The scope of the term extraction theorem
An obvious question is now: how general is the class of formulas of the form (*) ? As it happens, this class is quite large and includes many of the ‘nonstandard’ definitions of fundamental mathematical concepts, like continuity and compactness, as can be gleaned from the below table. I will discuss a couple of nonstandard definitions for completeness. The following is the nonstandard definition of (pointwise) continuity:
where means that for any standard , i.e. is an infinitesimal.
The following sentence expresses the nonstandard compactness of the unit interval:
The following is the nonstandard definition of uniform continuity:
which also follows by combining the two above formulas (%) and (%%).
The following is the nonstandard definition of convergence of a sequence to a finite limit :
Note that nonstandard are also called ‘infinite’, which gives ‘true’ meaning to ‘the limit as tends towards infinity’.
To be absolutely clear, the above four formulas can be brought into the form (*) from the term extraction theorem, working inside . Moreover, an implication between two formulas of the form (*), can be brought into the form (*), again working in .
Finally, the following table provides an overview of some nonstandard concepts that can be brought into the form (*) above, and therefore have computational content. The second column describes what (usual) concepts the first column are translated to by the above term extraction theorem from [VBS12]. The concepts in the same row are also equivalent over the right base theory, as explored in [VS19, Sa18b].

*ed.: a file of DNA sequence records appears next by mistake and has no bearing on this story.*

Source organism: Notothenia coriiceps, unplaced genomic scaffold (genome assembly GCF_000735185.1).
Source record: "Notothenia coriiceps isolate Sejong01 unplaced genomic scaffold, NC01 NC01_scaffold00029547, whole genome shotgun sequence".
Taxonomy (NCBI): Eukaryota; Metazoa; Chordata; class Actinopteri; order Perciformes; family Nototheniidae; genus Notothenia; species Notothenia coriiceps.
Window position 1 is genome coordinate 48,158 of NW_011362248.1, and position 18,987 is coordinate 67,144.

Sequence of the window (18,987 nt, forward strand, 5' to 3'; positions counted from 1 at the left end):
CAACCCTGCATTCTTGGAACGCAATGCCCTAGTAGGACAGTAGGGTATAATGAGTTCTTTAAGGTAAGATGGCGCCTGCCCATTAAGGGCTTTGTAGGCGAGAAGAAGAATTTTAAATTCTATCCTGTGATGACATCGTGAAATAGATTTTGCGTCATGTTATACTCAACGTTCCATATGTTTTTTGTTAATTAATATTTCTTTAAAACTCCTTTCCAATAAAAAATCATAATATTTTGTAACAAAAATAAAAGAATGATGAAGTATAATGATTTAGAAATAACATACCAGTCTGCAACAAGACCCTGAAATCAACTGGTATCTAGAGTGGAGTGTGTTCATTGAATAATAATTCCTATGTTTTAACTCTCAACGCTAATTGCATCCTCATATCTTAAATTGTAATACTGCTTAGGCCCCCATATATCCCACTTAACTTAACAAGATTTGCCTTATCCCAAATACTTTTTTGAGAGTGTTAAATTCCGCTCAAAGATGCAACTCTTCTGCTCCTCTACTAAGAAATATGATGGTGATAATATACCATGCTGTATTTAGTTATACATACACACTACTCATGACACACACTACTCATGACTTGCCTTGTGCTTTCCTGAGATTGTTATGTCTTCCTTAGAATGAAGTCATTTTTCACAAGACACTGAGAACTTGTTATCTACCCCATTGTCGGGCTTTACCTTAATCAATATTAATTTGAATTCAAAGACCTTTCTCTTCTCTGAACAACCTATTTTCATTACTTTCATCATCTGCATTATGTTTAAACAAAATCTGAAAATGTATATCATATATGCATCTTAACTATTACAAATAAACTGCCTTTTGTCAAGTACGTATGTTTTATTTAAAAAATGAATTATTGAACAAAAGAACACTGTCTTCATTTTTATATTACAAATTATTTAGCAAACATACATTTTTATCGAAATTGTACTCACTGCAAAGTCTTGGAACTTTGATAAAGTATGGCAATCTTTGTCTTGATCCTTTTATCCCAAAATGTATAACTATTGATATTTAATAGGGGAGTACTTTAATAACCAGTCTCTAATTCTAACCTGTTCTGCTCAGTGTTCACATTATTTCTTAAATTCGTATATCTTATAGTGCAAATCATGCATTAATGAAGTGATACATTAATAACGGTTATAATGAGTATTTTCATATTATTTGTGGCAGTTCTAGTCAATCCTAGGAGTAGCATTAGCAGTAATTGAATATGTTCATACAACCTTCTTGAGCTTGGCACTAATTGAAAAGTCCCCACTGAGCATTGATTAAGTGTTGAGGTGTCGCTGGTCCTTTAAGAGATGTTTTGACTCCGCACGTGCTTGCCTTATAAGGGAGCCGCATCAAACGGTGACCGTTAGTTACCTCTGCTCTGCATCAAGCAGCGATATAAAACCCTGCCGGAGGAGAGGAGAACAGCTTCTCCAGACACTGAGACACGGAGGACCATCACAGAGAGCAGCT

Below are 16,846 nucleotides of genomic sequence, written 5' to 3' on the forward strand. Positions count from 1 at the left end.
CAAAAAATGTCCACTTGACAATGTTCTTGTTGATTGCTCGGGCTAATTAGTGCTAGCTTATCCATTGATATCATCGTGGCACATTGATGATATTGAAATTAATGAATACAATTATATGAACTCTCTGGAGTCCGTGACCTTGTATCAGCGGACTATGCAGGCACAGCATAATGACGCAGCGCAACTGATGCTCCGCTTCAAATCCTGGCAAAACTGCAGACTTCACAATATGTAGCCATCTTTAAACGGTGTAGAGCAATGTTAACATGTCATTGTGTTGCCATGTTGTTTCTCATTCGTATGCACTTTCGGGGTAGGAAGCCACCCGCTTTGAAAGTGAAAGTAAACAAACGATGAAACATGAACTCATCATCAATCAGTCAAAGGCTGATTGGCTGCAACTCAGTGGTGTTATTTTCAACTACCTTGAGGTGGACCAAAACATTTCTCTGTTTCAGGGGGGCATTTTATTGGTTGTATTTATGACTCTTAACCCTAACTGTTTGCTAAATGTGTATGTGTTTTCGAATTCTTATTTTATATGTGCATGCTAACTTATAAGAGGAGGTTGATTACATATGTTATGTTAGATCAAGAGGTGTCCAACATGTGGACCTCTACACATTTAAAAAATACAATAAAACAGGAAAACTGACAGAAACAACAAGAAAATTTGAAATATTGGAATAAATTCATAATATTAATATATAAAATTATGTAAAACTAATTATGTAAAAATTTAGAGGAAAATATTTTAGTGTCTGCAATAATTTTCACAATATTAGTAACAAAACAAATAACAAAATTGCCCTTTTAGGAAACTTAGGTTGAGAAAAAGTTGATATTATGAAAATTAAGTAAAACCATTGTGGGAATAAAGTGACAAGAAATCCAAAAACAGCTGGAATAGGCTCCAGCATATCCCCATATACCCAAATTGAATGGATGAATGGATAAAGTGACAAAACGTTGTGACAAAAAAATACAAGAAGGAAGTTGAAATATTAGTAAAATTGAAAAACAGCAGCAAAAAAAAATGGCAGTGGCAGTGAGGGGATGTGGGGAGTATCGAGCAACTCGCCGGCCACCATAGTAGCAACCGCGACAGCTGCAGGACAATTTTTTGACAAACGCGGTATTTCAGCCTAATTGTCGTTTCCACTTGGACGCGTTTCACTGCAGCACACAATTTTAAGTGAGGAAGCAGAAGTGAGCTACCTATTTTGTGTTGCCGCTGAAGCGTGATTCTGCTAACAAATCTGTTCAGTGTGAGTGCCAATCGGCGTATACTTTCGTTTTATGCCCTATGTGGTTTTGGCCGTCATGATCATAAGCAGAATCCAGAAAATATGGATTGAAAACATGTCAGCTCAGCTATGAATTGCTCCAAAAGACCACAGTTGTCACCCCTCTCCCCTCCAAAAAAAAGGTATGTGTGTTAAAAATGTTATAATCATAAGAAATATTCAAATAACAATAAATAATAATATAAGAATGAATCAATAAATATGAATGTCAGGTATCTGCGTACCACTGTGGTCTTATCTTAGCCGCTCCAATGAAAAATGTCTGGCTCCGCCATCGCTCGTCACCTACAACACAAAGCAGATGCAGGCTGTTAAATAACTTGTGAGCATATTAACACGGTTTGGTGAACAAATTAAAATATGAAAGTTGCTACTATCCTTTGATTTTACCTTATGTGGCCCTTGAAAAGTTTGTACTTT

As an example, if proves (%) above for some given by a term in , we can bring (%) into the form (*), and the term extraction theorem provides a modulus of continuity.
In a follow-up post, I will discuss some more examples, including results from Reverse Mathematics.
7 thoughts on “The computational content of Nonstandard Analysis”
I think the reason for which non-standard analysis is regarded to be non-constructive is nothing more than the fact that in order to construct the usual models of non-standard reals in ZF (e.g. non-trivial ultrapowers of R), one requires weak forms of the axiom of choice.
Sure, but there are plenty of statements, like the countable additivity of the Lebesgue measure, that similarly require some fragment of AC but are not the subject of an all-out academic flamewar.
Hi Sam, thanks for the interesting post. I never looked at non-standard analysis, so it’s nice to see it from the point of view of proof mining… Some questions: